The World Since 1945: An Australian Perspective - 2017

Unit summary

MHIX114

  • Level of Study: Undergraduate Level 1
  • Study load: 0.125 EFTSL
  • Delivery method: Fully Online
  • Prerequisites: Yes
  • Duration: 13 weeks
  • Government loans available: FEE-HELP, HECS-HELP
  • Availability for 2016: SP2 , SP3
  • Availability for 2017: Sem1 , Sem2
  • Assessment: Assignment 1 - Secondary source exercise (20%) , Assignment 2 - Primary source exercise (20%) - Learn more

Unit provided by

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2017 Fees
AUD$
Domestic 798.00
HECS 793.00
International 1,048.00

This unit was previously known as HST120 The World Since 1945: An Australian Perspective.

This unit is a survey of the chief world developments influencing Australian history from 1945 to the present. Principle interest will focus on:

a) Europe from post-war crisis and decline to present day resurgence, with themes of particular interest to Australia including migration, ideological trends, economic integration and decolonisation;

b) the United States of America in its period of peak world power, with special attention to the politics and economics of the Cold War era and to the spread of American cultural values; and

c) East Asia (principally China and Japan) from post-war settlement to economic transformation with special reference to trade ties and accompanying Australian cultural adjustments.

At the completion of this unit students will have:

  1. a broad overview of world history since 1945, including the role of the United States, Europe and China, and the major events of the Cold War and post-Cold War period
  2. a conceptualisation of the Australian nation that places it in its global context, emphasises the interconnectedness of Australian history, and highlights the ways global ideas are changed by exposure to local cultural and political conditions when they are adopted by Australians
  3. discipline-specific skills, and an understanding of how to use discipline-specific tools to identify relevant material and use it to make an original argument in response to set questions
  4. an approach to historical knowledge that acknowledges that such knowledge is constructed, contains assumptions in line with contemporary political and social debates, and is thus not values-free
  5. the ability to develop informed opinions about the past, backed by evidence and tested through  debate with peers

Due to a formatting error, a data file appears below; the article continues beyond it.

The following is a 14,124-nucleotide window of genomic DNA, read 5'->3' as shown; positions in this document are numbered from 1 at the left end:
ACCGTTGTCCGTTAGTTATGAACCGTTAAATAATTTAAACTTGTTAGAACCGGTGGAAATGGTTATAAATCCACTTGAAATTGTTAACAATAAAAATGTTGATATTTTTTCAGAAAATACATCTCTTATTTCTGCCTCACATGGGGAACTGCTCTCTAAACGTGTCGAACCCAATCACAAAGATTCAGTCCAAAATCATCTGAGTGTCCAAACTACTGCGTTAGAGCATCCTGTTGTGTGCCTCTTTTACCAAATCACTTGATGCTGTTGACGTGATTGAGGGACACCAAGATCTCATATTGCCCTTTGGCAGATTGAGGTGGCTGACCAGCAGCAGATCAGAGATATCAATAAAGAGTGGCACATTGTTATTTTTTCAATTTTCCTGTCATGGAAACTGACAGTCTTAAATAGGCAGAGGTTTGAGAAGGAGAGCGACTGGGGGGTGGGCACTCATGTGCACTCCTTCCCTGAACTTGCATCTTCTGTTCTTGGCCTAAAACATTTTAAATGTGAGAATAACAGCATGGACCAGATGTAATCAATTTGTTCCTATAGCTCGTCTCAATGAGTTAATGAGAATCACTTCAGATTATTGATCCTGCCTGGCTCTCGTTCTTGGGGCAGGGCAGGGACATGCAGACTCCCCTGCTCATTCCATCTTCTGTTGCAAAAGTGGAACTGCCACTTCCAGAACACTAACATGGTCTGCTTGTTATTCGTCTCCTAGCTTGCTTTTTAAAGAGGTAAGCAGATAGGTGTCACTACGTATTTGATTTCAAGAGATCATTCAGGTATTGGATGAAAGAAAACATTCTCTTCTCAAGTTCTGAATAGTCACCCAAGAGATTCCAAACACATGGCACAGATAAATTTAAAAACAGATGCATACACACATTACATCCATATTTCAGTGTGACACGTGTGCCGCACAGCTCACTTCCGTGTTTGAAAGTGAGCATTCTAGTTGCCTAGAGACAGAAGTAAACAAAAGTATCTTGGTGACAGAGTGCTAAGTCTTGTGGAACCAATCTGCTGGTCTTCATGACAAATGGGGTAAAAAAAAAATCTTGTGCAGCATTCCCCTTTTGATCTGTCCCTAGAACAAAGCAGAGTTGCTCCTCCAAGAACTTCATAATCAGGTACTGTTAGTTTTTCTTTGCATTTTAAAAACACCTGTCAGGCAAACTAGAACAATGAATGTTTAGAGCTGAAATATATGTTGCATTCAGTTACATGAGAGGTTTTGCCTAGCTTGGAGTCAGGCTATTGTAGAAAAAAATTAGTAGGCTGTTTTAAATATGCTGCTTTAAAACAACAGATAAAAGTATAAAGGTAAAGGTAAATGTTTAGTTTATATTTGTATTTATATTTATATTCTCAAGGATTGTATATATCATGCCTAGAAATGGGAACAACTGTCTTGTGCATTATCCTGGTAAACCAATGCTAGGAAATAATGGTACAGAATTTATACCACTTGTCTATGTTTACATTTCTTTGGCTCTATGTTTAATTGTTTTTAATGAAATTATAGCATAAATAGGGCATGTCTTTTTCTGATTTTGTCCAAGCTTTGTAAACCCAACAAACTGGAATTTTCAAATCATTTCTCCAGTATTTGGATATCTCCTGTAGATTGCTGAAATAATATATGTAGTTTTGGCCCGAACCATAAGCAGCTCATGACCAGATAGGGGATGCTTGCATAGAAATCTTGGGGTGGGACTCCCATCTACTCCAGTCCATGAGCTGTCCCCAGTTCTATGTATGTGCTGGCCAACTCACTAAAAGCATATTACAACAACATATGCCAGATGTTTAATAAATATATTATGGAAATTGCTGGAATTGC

6. the ability to gather, engage with and synthesise historical information, form an evidence-based argument from it, and communicate that argument with clarity in writing.
  • Assignment 1 — Secondary source exercise (20%)
  • Assignment 2 — Primary source exercise (20%)
  • Quizzes (20%)
  • Research Essay (40%)

Equivalent units

You cannot enrol in this unit if you have successfully completed any of the following unit(s) because they are considered academically equivalent:

  • HST120 — The World Since 1945: An Australian Perspective

Recommended prerequisites

You are recommended to have completed the following unit(s) or have equivalent knowledge before starting this unit:

If you have no prior university experience, you should complete BAR100 Academic Learning Skills or COM10006 Academic Literacies: Learning and Communication Practice before starting this unit.

  • Broadband access — Students are required to have regular access to a computer and the internet. Mobile devices alone are not sufficient.

This unit addresses the following topics.

NumberTopic
1Legacies of war and empire
2First Cold War
3Research Methods
4Atomic Domesticity
5Decolonisation in Asia
6Decolonisation in Settler States
7The 'International Counterculture'
8Essay Writing Workshop
9Crises in the 70s
10Neoliberalism
11Living in the New World Order
1221st Century Challenges

This unit is delivered using the following methods and materials:

Instructional Methods

  • Discussion Forum/Discussion Board
  • Online assignment submission
  • Standard Media

Online materials

  • Resources and Links

This unit is part of a major, minor, stream or specialisation in the following courses:

This unit may be eligible for credit towards other courses:

  1. Many undergraduate courses on offer through OUA include 'open elective' where any OUA unit can be credited to the course. You need to check the Award Requirements on the course page for the number of allowed open electives and any level limitations.
  2. In other cases, the content of this unit might be relevant to a course on offer through OUA or elsewhere. In order to receive credit for this unit in the course you will need to supply the provider institution with a copy of the Unit Profile in the approved format, which you can download here. Note that the Unit Profile is set at the start of the year, and if textbooks change this may not match the Co-Op textbook list.
This unit does not have a prescribed textbook(s).

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